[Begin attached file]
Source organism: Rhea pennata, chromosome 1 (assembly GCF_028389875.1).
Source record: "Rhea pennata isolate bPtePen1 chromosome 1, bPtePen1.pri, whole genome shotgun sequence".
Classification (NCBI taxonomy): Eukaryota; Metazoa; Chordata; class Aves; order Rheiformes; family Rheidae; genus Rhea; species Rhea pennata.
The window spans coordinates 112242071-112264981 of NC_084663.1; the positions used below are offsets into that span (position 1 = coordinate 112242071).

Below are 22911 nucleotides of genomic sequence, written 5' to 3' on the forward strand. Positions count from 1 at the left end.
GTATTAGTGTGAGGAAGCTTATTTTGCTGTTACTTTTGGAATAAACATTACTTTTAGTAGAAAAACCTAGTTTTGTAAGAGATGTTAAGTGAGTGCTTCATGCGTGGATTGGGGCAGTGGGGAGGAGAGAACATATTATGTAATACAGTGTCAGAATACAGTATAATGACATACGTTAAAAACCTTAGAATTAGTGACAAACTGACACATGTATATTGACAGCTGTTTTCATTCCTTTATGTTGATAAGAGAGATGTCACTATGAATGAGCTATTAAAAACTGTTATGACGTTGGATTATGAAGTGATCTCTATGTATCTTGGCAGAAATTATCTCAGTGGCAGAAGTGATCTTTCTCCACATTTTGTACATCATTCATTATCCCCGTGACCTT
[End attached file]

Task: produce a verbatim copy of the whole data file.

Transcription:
Source organism: Rhea pennata, chromosome 1 (assembly GCF_028389875.1).
Source record: "Rhea pennata isolate bPtePen1 chromosome 1, bPtePen1.pri, whole genome shotgun sequence".
Classification (NCBI taxonomy): Eukaryota; Metazoa; Chordata; class Aves; order Rheiformes; family Rheidae; genus Rhea; species Rhea pennata.
The window spans coordinates 112242071-112264981 of NC_084663.1; the positions used below are offsets into that span (position 1 = coordinate 112242071).

Below are 22911 nucleotides of genomic sequence, written 5' to 3' on the forward strand. Positions count from 1 at the left end.
GTATTAGTGTGAGGAAGCTTATTTTGCTGTTACTTTTGGAATAAACATTACTTTTAGTAGAAAAACCTAGTTTTGTAAGAGATGTTAAGTGAGTGCTTCATGCGTGGATTGGGGCAGTGGGGAGGAGAGAACATATTATGTAATACAGTGTCAGAATACAGTATAATGACATACGTTAAAAACCTTAGAATTAGTGACAAACTGACACATGTATATTGACAGCTGTTTTCATTCCTTTATGTTGATAAGAGAGATGTCACTATGAATGAGCTATTAAAAACTGTTATGACGTTGGATTATGAAGTGATCTCTATGTATCTTGGCAGAAATTATCTCAGTGGCAGAAGTGATCTTTCTCCACATTTTGTACATCATTCATTATCCCCGTGACCTT